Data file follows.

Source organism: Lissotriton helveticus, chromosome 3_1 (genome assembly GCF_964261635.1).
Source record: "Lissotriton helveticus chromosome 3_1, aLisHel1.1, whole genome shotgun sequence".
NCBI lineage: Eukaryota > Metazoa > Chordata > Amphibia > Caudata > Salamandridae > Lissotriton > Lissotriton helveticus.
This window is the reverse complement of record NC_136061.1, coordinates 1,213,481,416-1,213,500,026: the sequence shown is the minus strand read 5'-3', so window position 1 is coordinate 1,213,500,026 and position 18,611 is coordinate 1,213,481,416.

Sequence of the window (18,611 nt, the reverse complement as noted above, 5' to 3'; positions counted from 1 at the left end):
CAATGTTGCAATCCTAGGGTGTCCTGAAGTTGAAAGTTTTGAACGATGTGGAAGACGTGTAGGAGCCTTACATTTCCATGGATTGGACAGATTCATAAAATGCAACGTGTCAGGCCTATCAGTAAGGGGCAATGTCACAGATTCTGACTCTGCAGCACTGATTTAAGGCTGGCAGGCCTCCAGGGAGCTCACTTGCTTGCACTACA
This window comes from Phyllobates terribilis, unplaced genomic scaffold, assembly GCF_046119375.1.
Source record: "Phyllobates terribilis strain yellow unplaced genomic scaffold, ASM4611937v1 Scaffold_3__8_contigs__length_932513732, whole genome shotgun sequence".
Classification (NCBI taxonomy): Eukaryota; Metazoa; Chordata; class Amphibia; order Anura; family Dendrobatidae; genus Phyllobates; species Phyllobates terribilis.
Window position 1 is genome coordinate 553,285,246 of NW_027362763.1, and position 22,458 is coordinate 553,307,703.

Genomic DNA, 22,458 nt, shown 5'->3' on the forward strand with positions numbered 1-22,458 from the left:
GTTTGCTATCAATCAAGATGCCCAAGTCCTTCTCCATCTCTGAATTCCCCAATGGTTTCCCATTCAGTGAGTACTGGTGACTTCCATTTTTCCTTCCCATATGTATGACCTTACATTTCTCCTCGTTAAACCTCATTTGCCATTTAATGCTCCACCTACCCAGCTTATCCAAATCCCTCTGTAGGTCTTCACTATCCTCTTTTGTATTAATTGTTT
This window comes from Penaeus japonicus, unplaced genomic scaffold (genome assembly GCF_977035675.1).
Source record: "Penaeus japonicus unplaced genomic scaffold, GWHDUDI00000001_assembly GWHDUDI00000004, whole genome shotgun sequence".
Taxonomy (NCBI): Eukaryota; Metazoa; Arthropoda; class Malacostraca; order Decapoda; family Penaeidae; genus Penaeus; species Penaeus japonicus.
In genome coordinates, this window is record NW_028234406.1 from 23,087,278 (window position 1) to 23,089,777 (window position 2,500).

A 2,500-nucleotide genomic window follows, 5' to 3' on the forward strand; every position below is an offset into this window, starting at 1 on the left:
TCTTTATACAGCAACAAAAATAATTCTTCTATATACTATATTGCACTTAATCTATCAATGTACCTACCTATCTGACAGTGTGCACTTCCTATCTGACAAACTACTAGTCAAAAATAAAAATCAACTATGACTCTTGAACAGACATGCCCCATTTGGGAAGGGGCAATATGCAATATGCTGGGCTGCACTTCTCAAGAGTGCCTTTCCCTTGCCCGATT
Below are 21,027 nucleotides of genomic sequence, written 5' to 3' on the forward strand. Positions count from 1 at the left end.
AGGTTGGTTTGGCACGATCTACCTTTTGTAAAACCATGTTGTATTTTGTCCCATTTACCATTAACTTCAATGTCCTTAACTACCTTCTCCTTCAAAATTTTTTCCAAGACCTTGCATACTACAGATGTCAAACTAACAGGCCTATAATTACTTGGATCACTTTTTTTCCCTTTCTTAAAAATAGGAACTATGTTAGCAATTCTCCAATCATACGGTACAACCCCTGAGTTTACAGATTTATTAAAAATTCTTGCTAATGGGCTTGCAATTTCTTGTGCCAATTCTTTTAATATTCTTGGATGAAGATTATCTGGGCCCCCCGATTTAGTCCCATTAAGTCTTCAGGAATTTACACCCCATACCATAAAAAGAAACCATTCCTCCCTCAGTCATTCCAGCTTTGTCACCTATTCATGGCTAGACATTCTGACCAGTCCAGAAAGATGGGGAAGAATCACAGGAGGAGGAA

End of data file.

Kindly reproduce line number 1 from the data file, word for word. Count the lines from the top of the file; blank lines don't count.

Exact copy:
Source organism: Lissotriton helveticus, chromosome 3_1 (genome assembly GCF_964261635.1).